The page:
January 10, 2018. NASA Earth Observatory images by Joshua Stevens, using Landsat data from the U.S. Geological Survey
November 23, 2017.
First there was fire. Then rain. And now deadly debris flows are devastating Montecito, California. More than a dozen people are missing or dead, and at least 400 homes have been damaged or destroyed by fast-moving floods that swept mud, rocks, and charred wood left exposed by the Thomas fire.
The Operational Land Imager (OLI) on Landsat 8 acquired natural-color imagery of Montecito before and after the fire and debris flows. The first image shows the town on January 10, 2018, after mud and debris tore through the town. The second image was captured on November 23, 2017, before the fire. Charred, debris-covered areas appear brown; unburned vegetation is green. Trails of mud and debris are visible along streams well south of the burn scar. Turn on the image-comparison tool to see the differences.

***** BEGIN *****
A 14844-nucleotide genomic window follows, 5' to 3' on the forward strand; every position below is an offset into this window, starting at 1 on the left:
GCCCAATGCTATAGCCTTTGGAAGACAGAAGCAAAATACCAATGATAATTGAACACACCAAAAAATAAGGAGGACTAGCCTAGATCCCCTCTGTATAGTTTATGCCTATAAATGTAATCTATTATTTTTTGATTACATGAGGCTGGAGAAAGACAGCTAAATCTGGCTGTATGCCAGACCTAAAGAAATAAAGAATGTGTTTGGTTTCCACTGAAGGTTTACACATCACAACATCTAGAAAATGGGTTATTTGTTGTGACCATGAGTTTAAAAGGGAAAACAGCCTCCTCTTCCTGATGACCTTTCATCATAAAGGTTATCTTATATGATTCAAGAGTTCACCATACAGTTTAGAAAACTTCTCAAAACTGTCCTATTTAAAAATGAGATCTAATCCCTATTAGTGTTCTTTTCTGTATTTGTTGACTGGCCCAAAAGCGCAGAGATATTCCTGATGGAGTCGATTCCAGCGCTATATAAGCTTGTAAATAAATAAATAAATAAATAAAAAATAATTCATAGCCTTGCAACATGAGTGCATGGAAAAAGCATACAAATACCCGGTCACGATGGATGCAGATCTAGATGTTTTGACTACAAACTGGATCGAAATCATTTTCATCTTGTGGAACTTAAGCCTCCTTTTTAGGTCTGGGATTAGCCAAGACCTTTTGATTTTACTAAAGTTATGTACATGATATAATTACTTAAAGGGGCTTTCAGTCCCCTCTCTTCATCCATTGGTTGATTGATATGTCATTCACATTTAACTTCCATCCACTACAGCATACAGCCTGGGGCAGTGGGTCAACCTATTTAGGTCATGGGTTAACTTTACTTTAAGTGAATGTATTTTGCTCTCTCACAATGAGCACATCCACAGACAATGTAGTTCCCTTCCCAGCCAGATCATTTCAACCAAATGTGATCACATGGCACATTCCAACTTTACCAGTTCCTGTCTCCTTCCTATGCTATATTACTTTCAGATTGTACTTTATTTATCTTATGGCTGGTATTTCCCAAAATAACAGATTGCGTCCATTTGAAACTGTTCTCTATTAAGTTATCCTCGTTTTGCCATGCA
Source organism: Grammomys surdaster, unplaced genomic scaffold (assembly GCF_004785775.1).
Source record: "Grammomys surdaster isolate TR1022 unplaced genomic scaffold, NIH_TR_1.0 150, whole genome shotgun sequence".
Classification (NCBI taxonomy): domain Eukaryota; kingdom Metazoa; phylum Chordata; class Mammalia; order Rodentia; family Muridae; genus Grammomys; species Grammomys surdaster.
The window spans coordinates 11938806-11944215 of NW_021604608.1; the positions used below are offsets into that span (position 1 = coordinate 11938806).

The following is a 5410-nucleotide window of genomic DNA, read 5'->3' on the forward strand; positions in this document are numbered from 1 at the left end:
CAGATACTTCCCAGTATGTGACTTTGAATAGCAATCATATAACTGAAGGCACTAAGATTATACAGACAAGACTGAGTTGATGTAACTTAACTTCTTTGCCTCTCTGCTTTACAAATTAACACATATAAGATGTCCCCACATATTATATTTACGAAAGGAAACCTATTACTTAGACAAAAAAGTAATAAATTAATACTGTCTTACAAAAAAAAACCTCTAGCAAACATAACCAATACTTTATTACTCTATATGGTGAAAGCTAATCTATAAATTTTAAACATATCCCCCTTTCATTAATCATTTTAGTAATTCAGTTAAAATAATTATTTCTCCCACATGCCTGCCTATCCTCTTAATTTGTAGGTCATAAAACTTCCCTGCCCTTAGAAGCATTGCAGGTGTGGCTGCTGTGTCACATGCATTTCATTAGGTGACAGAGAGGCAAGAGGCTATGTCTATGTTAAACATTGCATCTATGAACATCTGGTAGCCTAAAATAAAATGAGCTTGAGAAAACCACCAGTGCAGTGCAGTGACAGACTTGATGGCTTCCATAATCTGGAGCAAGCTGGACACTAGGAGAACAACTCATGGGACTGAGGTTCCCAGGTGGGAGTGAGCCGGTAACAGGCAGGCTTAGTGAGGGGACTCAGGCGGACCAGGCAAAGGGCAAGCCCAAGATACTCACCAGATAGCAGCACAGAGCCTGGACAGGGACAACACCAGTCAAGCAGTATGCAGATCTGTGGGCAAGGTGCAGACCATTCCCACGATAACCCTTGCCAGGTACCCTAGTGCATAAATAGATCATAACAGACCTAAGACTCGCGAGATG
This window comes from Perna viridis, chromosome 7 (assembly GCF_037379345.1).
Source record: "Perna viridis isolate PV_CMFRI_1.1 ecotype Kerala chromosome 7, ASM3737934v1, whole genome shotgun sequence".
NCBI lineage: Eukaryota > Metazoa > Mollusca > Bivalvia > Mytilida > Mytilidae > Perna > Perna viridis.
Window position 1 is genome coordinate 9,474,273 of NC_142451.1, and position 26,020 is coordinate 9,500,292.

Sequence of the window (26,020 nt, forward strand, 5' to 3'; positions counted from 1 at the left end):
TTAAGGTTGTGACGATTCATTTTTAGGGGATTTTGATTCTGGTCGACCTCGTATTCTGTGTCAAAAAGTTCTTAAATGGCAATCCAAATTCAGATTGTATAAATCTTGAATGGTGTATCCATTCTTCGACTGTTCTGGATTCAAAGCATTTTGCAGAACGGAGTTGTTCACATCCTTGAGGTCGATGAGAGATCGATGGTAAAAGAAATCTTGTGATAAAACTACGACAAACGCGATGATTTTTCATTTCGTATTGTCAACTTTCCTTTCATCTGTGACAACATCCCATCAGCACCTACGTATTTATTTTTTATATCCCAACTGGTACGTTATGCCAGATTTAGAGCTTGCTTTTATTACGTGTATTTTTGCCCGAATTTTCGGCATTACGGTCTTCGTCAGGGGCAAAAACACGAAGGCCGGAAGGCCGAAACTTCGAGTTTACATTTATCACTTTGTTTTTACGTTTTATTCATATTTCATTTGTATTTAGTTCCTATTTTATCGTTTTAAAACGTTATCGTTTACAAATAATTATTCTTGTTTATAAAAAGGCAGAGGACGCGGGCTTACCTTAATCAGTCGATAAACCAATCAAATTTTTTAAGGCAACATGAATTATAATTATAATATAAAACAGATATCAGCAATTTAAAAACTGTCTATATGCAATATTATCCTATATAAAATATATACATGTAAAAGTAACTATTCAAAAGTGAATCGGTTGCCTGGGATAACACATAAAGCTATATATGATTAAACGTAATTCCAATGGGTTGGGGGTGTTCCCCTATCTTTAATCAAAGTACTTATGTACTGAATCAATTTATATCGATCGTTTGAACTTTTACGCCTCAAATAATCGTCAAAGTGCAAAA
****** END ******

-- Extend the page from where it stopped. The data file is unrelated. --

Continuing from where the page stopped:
Recent fire activity tends to make flash floods, debris flows, and mudflows much more likely. Plants and trees have numerous protective chemicals with which they coat their leaves to prevent water loss. Many of these substances are similar to wax. Vaporized by the heat from fires, these substances disperse into the air and then congeal over the soil surface when the fire begins to cool. Like the wax on your car, they coat the soil, causing water to bead up and run off quickly. The problem is especially pronounced for intense and long-lived blazes such as the Thomas fire.
Another key factor that made this event so dangerous was the rate at which the rain fell. While the total rainfall was not that exceptional, unusually intense rain fell in and near the burn scar at the beginning of the storm. In just five minutes, 13 millimeters (0.54 inches) of rain fell in Montecito. Nearby Carpinteria received 22 millimeters (0.86 inches) within 15 minutes.
According to the U.S. Geological Survey, any storm that has rainfall intensities greater than about 10 millimeters (0.4 inches) per hour poses the risk of producing debris flows. In Southern California, as little as 7 millimeters (0.3 inches) of rainfall in 30 minutes has triggered debris flows.